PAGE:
Out of Georgia: Sun, sea and sex keep Lenin dream alive and well

SOCHI - Visitors emerging from 'Riviera Park', the delightfully optimistic name given to a patch of weeds and concrete, confront an unnerving apparition. There, on the other side of the road, is Satan. At least it looks like him. It is in fact a large red and orange stone mosaic of Lenin, his skeletal head tongued by flame, beady eyes flickering with fire. Nor was the artist kind in the choice of clothing: an ugly red tie and a black coat with a thick, upturned collar. Hardly beach wear. Perhaps it was to remind holidaymakers that the hard, icy struggle rages on even as they stroll about in T-shirts.

When the mosaic went up, some 15 years ago judging from its political tone and dirt stains on the base, I doubt anyone ever imagined that Lenin, if he were to visit Sochi from the grave, might actually find a winter coat useful - to shield the modesty of topless sunbathers and young men with swimming trunks smaller than their gold medalions, no longer a freak phenomenon on the pebbly shores at Sochi, and already commonplace at the more raucous, risque - but sadly, no less pebble-plagued - resort of Dagomys 12km (8 miles) up the Black Sea coast.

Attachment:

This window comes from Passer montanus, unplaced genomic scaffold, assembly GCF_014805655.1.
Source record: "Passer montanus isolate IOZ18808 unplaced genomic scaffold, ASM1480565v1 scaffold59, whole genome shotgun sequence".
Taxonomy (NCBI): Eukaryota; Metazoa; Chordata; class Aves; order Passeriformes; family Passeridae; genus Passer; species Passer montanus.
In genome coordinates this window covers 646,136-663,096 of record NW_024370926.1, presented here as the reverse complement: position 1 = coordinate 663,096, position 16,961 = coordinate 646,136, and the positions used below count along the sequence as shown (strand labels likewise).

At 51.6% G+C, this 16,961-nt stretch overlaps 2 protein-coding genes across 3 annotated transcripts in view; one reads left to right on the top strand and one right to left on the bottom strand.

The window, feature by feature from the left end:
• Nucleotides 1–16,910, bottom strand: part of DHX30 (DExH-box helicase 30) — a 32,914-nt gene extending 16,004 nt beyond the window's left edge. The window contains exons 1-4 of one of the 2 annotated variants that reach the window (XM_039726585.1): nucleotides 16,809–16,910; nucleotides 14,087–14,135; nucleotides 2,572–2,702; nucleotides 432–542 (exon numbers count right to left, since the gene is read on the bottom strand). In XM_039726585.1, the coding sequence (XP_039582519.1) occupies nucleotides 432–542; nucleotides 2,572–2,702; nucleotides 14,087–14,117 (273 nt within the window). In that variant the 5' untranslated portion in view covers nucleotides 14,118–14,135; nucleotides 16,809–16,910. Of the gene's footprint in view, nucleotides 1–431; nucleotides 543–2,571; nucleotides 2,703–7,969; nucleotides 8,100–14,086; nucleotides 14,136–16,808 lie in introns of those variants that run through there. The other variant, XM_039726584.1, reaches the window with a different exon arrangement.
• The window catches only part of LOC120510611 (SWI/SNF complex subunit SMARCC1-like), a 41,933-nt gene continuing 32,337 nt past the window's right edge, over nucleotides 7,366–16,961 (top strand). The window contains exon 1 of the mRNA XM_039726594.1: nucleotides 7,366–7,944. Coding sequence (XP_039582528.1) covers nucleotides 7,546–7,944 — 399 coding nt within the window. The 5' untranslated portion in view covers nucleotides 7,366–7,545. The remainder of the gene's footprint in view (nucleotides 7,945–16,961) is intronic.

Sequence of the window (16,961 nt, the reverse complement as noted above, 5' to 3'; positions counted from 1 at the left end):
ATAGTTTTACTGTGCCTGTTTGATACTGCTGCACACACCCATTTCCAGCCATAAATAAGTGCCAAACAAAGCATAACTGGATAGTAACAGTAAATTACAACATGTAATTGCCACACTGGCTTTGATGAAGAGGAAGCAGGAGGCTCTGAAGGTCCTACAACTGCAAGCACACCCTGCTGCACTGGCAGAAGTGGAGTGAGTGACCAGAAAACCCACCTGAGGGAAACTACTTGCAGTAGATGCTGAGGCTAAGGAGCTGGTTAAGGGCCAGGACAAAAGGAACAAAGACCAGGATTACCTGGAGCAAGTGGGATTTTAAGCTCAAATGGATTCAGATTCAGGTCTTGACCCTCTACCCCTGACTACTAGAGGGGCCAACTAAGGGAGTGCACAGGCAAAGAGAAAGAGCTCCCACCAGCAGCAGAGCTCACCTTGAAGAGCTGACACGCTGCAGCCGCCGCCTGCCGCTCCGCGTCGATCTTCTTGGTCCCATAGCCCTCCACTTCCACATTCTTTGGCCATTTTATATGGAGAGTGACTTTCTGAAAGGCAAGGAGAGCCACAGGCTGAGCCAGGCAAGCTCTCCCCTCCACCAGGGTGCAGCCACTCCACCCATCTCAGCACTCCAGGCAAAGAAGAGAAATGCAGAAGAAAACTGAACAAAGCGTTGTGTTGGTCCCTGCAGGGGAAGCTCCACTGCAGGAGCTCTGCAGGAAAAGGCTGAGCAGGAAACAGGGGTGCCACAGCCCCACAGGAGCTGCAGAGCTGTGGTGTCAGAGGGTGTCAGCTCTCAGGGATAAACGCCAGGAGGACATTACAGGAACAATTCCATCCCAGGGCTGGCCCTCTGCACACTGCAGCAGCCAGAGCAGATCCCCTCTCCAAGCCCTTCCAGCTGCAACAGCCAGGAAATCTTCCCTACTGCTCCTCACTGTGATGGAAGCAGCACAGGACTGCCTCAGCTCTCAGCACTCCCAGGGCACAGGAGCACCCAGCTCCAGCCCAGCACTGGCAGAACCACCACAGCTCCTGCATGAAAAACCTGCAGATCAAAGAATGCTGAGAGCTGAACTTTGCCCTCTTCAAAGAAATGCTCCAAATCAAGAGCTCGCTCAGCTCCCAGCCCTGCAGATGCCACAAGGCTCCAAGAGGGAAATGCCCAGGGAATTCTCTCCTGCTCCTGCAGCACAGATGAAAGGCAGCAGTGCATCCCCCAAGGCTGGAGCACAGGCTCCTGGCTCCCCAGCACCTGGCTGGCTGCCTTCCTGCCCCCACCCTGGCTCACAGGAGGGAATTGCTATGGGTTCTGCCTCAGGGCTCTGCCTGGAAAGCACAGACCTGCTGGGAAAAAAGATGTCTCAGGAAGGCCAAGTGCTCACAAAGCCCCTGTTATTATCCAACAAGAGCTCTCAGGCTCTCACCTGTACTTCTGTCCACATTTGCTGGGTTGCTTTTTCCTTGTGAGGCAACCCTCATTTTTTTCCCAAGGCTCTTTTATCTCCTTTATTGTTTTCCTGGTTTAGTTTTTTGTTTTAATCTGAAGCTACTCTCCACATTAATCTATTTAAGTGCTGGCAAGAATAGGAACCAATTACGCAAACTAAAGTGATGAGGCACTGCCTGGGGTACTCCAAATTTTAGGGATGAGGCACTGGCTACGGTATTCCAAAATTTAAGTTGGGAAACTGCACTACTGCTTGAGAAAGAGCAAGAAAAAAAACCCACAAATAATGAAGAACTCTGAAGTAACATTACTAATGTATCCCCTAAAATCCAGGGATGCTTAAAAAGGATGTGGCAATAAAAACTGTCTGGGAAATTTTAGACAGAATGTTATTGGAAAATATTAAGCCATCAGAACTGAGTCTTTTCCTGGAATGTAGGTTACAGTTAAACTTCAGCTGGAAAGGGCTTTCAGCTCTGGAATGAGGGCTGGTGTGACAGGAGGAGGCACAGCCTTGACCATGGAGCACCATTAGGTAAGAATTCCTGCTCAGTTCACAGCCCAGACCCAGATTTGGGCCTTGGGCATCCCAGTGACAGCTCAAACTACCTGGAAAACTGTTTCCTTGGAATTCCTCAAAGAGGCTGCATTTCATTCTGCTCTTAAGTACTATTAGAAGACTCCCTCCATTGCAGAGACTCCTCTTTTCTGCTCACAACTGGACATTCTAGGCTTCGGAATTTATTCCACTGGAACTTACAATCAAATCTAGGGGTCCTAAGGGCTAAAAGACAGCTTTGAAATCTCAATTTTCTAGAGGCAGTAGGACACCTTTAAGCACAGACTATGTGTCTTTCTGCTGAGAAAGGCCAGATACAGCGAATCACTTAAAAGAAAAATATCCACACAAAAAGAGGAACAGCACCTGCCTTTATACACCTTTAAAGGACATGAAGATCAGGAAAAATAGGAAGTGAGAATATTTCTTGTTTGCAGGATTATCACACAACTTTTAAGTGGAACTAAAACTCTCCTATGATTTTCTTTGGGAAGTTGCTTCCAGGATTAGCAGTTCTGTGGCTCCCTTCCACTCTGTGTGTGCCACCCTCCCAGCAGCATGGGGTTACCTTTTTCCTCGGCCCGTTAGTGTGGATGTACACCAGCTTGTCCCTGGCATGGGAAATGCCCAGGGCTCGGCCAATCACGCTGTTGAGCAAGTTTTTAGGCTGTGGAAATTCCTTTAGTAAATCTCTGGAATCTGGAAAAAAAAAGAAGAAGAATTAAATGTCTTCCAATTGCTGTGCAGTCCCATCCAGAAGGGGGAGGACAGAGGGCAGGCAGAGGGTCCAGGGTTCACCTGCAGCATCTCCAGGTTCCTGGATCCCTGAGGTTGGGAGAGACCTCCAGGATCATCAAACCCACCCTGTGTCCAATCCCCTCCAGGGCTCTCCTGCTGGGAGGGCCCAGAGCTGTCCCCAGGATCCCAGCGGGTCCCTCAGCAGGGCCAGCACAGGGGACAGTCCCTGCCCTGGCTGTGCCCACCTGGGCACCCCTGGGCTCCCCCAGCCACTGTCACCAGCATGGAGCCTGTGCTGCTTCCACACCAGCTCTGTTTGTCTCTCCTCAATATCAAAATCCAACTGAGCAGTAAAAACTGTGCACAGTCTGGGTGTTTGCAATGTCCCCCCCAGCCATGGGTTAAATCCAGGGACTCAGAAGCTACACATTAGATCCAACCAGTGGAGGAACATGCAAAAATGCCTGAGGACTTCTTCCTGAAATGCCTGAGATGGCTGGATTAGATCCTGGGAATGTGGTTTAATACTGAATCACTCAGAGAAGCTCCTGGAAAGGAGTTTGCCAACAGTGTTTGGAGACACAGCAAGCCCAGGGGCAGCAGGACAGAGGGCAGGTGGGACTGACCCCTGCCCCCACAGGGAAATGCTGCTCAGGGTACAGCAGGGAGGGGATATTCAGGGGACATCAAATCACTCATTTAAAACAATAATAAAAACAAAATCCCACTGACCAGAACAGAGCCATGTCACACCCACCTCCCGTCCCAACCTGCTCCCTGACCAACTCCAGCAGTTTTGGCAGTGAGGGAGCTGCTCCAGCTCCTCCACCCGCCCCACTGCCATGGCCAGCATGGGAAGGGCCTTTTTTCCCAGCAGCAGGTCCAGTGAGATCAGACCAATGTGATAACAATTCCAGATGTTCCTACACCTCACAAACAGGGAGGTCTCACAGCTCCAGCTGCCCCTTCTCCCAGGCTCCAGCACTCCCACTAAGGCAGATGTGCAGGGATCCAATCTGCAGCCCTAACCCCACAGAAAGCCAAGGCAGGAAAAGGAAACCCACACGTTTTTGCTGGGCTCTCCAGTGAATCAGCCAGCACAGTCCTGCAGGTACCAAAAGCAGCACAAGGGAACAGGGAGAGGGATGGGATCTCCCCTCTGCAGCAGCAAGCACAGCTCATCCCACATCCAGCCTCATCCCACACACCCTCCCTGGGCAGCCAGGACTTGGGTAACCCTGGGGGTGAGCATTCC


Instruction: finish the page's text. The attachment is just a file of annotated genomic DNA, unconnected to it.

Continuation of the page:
Lenin always had trouble with holidays. How to square the circle between fun and fervour? His solution was brilliant and germinated what may be the defining text of Soviet socialism. The text in question is an April 1919 decree: On Health Resorts of All-State Importance. With the stroke of a pen Lenin nationalised spas and resorts across Russia (the medicinal muds, minerals springs and salt lakes in other bits of the Soviet Union were covered by later decrees). He had also given officials free rein to seize any property they liked - just declare it good for the people's health.

And he, most importantly, had planted that most tenacious and ultimately destructive of revolutionary habits: malingering. Workers never took holidays, they took health cures. Sunbathing came with a doctor's note. Laziness became mandatory, righteous and good-for-you.

Sochi is a magnificent, enchanting monument to this great Soviet scam. Its oldest holiday villas predate the Revolution, built by nobles and industrialists after the completion of a road along the coast in 1892. The first hotel, 'The Caucasian Riviera' opened in 1909. Lenin's decree turned all such property over to the new Soviet state, ostensibly to keep workers fit, mostly to create grace-and-favour-homes and well-guarded hideaways for bureaucrats.

Some who came really were sick, like the writer Nikolai Ostrovski, author of Stalin's favourite revolutionary paen, Thus the Steel was Tempered. Ostrovski spent six years in Sochi, nursing a host of horrible illnesses. After his death in 1936, his home was turned into a shrine and a museum built next door, said to have been visited by more than 5 million people. When I stopped by, the house was deserted, the museum rented out to an art gallery. The curator had no illusions: 'Who wants to spend their holiday looking at pictures of a sick Communist.'